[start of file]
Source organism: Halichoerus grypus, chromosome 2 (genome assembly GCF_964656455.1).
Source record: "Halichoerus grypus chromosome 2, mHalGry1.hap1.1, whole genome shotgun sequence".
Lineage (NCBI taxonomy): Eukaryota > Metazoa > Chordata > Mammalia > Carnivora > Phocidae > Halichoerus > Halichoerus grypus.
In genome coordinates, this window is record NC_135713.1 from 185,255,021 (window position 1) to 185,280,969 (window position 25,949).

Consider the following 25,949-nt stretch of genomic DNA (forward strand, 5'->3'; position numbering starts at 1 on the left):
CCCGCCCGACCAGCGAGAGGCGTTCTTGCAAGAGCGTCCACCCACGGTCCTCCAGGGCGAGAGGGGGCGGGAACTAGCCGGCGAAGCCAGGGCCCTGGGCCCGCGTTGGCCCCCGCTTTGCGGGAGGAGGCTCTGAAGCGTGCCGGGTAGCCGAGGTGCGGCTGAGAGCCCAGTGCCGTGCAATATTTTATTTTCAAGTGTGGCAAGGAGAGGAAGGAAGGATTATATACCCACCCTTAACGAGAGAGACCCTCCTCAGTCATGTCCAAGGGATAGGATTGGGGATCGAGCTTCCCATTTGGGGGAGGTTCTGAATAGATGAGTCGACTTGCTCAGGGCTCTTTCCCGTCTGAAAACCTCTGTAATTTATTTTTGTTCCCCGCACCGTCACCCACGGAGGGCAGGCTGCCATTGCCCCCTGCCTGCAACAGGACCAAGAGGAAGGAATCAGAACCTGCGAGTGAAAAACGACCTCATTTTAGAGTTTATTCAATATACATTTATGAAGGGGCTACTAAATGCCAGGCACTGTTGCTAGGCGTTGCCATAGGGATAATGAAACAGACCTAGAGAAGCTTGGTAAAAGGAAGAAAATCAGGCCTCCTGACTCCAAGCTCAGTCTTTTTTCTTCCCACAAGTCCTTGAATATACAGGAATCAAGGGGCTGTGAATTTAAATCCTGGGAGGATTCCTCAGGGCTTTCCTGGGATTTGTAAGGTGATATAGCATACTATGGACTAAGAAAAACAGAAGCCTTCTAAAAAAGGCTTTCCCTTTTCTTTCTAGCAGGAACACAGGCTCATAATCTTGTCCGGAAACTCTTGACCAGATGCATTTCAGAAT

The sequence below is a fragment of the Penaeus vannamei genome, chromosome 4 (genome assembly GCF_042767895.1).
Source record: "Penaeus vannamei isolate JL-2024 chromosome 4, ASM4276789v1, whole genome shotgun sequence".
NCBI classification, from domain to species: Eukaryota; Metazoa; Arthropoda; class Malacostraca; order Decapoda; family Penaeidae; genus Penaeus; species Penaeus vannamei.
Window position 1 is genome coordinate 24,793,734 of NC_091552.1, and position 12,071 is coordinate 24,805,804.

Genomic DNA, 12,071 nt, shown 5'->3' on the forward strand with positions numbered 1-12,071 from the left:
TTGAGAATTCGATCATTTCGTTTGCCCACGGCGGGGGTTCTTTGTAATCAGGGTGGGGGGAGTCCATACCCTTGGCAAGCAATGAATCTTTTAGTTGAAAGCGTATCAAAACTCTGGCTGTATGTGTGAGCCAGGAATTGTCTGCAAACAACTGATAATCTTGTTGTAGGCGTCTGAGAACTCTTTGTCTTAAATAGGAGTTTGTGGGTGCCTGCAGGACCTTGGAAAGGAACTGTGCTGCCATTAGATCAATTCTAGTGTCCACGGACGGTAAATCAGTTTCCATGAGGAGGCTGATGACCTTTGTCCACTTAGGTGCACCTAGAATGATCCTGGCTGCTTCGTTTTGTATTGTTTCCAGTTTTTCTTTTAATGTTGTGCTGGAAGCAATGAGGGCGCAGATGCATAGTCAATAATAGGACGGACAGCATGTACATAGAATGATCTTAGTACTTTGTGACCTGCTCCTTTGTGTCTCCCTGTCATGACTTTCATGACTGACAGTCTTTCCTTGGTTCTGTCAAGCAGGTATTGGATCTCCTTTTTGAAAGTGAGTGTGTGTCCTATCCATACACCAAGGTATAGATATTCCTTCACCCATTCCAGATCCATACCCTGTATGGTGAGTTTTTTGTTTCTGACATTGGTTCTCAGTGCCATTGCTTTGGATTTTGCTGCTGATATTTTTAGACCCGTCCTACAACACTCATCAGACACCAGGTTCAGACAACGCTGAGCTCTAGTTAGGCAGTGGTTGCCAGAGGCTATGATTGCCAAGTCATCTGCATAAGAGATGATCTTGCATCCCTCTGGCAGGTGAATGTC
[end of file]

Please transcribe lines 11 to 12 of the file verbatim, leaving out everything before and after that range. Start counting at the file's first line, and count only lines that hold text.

Genomic DNA, 12,071 nt, shown 5'->3' on the forward strand with positions numbered 1-12,071 from the left:
TTGAGAATTCGATCATTTCGTTTGCCCACGGCGGGGGTTCTTTGTAATCAGGGTGGGGGGAGTCCATACCCTTGGCAAGCAATGAATCTTTTAGTTGAAAGCGTATCAAAACTCTGGCTGTATGTGTGAGCCAGGAATTGTCTGCAAACAACTGATAATCTTGTTGTAGGCGTCTGAGAACTCTTTGTCTTAAATAGGAGTTTGTGGGTGCCTGCAGGACCTTGGAAAGGAACTGTGCTGCCATTAGATCAATTCTAGTGTCCACGGACGGTAAATCAGTTTCCATGAGGAGGCTGATGACCTTTGTCCACTTAGGTGCACCTAGAATGATCCTGGCTGCTTCGTTTTGTATTGTTTCCAGTTTTTCTTTTAATGTTGTGCTGGAAGCAATGAGGGCGCAGATGCATAGTCAATAATAGGACGGACAGCATGTACATAGAATGATCTTAGTACTTTGTGACCTGCTCCTTTGTGTCTCCCTGTCATGACTTTCATGACTGACAGTCTTTCCTTGGTTCTGTCAAGCAGGTATTGGATCTCCTTTTTGAAAGTGAGTGTGTGTCCTATCCATACACCAAGGTATAGATATTCCTTCACCCATTCCAGATCCATACCCTGTATGGTGAGTTTTTTGTTTCTGACATTGGTTCTCAGTGCCATTGCTTTGGATTTTGCTGCTGATATTTTTAGACCCGTCCTACAACACTCATCAGACACCAGGTTCAGACAACGCTGAGCTCTAGTTAGGCAGTGGTTGCCAGAGGCTATGATTGCCAAGTCATCTGCATAAGAGATGATCTTGCATCCCTCTGGCAGGTGAATGTC